Nothing New Here

I’m starting writing this not entirely knowing where it will end. To say it has been or is being a bizarre and perplexing time is to assume some people aren’t aware or aren’t affected, which is simply not the case.

It is this knowledge of our combined vulnerability that makes it hard to put myself ‘out there’ at present. I suppose there’s a fear of being too relevant and maybe even patronising? As if my tales of woe are in any way different or new- It’s a tricky place to start from.

I suppose I just miss sharing my voice online, though I miss it in the context of my real life offline! It’s hard to reflect and share when there is nothing concrete to bounce off like there has been in the past. I am in mourning, perhaps, like the rest of us musicians who leave a life of community, performance and vibrancy aside for a while. Though in saying this part of me knew that having a break in this way wouldn’t puzzle or upset me, and it hasn’t.

You only need to read my previous blog to discover that it’s been a difficult year of musical self discovery. I’ve felt like I haven’t fitted in the musical world and have been wanting it to pause for a while. I already wanted a break from London at the start of March and planned myself a half-term holiday to visit my parents where they live on the north coast of Scotland. Needless to say I haven’t returned, so I suppose I got what I wanted in a way.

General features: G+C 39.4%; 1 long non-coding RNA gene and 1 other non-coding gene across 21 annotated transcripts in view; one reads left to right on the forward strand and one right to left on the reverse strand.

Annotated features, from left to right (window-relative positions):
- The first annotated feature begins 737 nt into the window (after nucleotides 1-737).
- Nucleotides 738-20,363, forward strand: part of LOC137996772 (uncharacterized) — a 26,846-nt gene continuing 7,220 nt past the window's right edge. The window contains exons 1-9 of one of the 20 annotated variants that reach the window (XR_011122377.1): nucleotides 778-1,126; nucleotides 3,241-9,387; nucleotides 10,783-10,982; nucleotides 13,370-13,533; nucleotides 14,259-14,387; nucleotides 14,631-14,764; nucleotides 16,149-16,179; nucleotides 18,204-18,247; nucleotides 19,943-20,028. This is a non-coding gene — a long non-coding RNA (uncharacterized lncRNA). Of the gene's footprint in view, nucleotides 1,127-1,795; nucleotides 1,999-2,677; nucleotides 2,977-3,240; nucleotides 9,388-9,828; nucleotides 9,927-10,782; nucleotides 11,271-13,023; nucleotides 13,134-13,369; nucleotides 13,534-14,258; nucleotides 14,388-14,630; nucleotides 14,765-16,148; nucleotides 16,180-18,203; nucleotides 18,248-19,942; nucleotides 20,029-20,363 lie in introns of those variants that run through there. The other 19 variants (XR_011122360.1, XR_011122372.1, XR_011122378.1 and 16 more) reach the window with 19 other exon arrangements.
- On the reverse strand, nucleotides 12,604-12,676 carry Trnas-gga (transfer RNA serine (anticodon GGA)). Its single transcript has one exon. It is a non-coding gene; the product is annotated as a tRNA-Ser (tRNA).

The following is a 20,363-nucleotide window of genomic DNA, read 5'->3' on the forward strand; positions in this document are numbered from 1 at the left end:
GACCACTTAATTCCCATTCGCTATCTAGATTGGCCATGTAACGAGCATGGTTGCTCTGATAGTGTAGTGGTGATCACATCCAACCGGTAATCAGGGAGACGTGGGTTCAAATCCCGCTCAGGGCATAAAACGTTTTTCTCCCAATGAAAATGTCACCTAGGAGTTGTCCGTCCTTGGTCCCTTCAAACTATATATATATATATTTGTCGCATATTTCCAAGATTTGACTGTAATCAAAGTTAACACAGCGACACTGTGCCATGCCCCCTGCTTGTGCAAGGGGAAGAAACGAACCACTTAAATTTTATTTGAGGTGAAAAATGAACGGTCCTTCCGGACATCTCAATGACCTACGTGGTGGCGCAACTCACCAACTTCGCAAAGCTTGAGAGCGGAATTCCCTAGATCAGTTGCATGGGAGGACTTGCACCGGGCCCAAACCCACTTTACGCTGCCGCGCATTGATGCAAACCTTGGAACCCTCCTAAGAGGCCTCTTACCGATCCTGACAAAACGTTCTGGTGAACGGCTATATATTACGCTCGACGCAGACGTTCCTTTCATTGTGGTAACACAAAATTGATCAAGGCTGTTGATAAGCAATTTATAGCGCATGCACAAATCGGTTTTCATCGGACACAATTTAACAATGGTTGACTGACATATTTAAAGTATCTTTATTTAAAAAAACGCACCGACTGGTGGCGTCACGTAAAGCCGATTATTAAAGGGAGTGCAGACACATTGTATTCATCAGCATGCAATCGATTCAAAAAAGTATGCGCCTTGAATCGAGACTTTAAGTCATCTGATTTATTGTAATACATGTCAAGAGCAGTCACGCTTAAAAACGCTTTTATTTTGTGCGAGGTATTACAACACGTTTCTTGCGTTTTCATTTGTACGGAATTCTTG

I am conscious, again, that I’m erring on the side of ‘sanguine musings on how our lives are all the better despite the utter terror of a pandemic’. I apologise and can assure I have not come away lightly with regards to how it has impacted my mental health and fear instilled in my family for those with ongoing health issues. I can only express my personal gratitude for having more time with the cello alone. I love making music alone and dedicating time to practice and exploring music without the noise of rehearsals and travel. I’m coming to realise that sharing music constantly can have something of a detrimental affect on our creativity and vision of ourselves.

Still I don’t want to talk any more about my own experiences, and I’ve been isolated for barely two weeks so I might be a bigger fool than I look! What I know for sure is that our big world of whatever is is, or was, is now askew. Our mortality is being brought right in front of us and the subsequent parts of our professions or vocations are somewhat sidelined, forced to live each day as it comes along with the rest of the world.

Of course music will pull us through. Along with all the creative arts it seeks to define the beautiful and uplift us in this time. It is a prayer without words that I do believe will be answered. I trust this hiatus from the mad world I left and try to look in gratitude to those who’s greatest concern is the health of others, be it physical or mental, at this time.

I send love to you all.

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